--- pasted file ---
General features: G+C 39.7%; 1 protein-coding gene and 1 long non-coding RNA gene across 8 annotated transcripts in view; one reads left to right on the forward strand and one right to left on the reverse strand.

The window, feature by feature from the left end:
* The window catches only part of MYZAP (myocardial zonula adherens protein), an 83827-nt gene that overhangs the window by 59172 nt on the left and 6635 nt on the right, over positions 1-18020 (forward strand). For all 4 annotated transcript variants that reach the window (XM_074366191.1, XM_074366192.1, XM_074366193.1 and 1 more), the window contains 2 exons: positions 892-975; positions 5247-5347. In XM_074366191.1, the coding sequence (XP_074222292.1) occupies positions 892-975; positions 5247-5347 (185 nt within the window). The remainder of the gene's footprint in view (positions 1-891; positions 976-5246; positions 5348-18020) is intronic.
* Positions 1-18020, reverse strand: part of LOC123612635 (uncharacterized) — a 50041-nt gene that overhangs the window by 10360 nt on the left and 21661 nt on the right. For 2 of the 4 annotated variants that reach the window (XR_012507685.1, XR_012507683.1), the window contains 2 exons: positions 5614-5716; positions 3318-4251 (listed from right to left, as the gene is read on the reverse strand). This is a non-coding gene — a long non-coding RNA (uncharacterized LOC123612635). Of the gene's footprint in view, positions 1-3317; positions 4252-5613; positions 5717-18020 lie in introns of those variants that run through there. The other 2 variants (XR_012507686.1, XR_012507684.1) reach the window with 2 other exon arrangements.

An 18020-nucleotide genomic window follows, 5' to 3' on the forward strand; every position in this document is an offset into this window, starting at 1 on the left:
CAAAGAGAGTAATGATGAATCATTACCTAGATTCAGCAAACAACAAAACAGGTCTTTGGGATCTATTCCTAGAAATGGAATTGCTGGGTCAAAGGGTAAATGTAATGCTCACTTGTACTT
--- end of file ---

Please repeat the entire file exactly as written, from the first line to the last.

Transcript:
General features: G+C 39.7%; 1 protein-coding gene and 1 long non-coding RNA gene across 8 annotated transcripts in view; one reads left to right on the forward strand and one right to left on the reverse strand.

The window, feature by feature from the left end:
* The window catches only part of MYZAP (myocardial zonula adherens protein), an 83827-nt gene that overhangs the window by 59172 nt on the left and 6635 nt on the right, over positions 1-18020 (forward strand). For all 4 annotated transcript variants that reach the window (XM_074366191.1, XM_074366192.1, XM_074366193.1 and 1 more), the window contains 2 exons: positions 892-975; positions 5247-5347. In XM_074366191.1, the coding sequence (XP_074222292.1) occupies positions 892-975; positions 5247-5347 (185 nt within the window). The remainder of the gene's footprint in view (positions 1-891; positions 976-5246; positions 5348-18020) is intronic.
* Positions 1-18020, reverse strand: part of LOC123612635 (uncharacterized) — a 50041-nt gene that overhangs the window by 10360 nt on the left and 21661 nt on the right. For 2 of the 4 annotated variants that reach the window (XR_012507685.1, XR_012507683.1), the window contains 2 exons: positions 5614-5716; positions 3318-4251 (listed from right to left, as the gene is read on the reverse strand). This is a non-coding gene — a long non-coding RNA (uncharacterized LOC123612635). Of the gene's footprint in view, positions 1-3317; positions 4252-5613; positions 5717-18020 lie in introns of those variants that run through there. The other 2 variants (XR_012507686.1, XR_012507684.1) reach the window with 2 other exon arrangements.

An 18020-nucleotide genomic window follows, 5' to 3' on the forward strand; every position in this document is an offset into this window, starting at 1 on the left:
CAAAGAGAGTAATGATGAATCATTACCTAGATTCAGCAAACAACAAAACAGGTCTTTGGGATCTATTCCTAGAAATGGAATTGCTGGGTCAAAGGGTAAATGTAATGCTCACTTGTACTT